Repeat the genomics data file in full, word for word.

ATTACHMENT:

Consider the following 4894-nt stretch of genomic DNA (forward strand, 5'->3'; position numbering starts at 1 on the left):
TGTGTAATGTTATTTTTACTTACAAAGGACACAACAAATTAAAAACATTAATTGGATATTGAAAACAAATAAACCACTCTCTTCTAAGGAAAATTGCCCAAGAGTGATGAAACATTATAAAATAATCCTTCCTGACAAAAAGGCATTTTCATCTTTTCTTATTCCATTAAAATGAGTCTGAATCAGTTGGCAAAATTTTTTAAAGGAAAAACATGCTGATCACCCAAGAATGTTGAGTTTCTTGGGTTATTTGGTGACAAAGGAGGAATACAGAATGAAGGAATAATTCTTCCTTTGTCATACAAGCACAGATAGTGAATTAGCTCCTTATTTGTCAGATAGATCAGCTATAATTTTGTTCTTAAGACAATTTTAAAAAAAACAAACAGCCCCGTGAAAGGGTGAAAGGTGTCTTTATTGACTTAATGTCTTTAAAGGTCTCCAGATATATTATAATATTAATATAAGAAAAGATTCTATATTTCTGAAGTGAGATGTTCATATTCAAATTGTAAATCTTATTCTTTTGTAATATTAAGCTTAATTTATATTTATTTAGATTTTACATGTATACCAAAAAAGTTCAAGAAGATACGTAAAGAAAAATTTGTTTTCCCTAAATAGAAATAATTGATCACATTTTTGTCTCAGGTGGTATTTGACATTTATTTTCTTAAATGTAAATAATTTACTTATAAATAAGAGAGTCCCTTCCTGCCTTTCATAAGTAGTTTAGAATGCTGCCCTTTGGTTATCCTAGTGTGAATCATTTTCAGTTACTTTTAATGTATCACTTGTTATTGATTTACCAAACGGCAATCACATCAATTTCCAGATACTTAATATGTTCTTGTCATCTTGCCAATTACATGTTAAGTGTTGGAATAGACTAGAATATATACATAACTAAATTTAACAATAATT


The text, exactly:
Consider the following 4894-nt stretch of genomic DNA (forward strand, 5'->3'; position numbering starts at 1 on the left):
TGTGTAATGTTATTTTTACTTACAAAGGACACAACAAATTAAAAACATTAATTGGATATTGAAAACAAATAAACCACTCTCTTCTAAGGAAAATTGCCCAAGAGTGATGAAACATTATAAAATAATCCTTCCTGACAAAAAGGCATTTTCATCTTTTCTTATTCCATTAAAATGAGTCTGAATCAGTTGGCAAAATTTTTTAAAGGAAAAACATGCTGATCACCCAAGAATGTTGAGTTTCTTGGGTTATTTGGTGACAAAGGAGGAATACAGAATGAAGGAATAATTCTTCCTTTGTCATACAAGCACAGATAGTGAATTAGCTCCTTATTTGTCAGATAGATCAGCTATAATTTTGTTCTTAAGACAATTTTAAAAAAAACAAACAGCCCCGTGAAAGGGTGAAAGGTGTCTTTATTGACTTAATGTCTTTAAAGGTCTCCAGATATATTATAATATTAATATAAGAAAAGATTCTATATTTCTGAAGTGAGATGTTCATATTCAAATTGTAAATCTTATTCTTTTGTAATATTAAGCTTAATTTATATTTATTTAGATTTTACATGTATACCAAAAAAGTTCAAGAAGATACGTAAAGAAAAATTTGTTTTCCCTAAATAGAAATAATTGATCACATTTTTGTCTCAGGTGGTATTTGACATTTATTTTCTTAAATGTAAATAATTTACTTATAAATAAGAGAGTCCCTTCCTGCCTTTCATAAGTAGTTTAGAATGCTGCCCTTTGGTTATCCTAGTGTGAATCATTTTCAGTTACTTTTAATGTATCACTTGTTATTGATTTACCAAACGGCAATCACATCAATTTCCAGATACTTAATATGTTCTTGTCATCTTGCCAATTACATGTTAAGTGTTGGAATAGACTAGAATATATACATAACTAAATTTAACAATAATT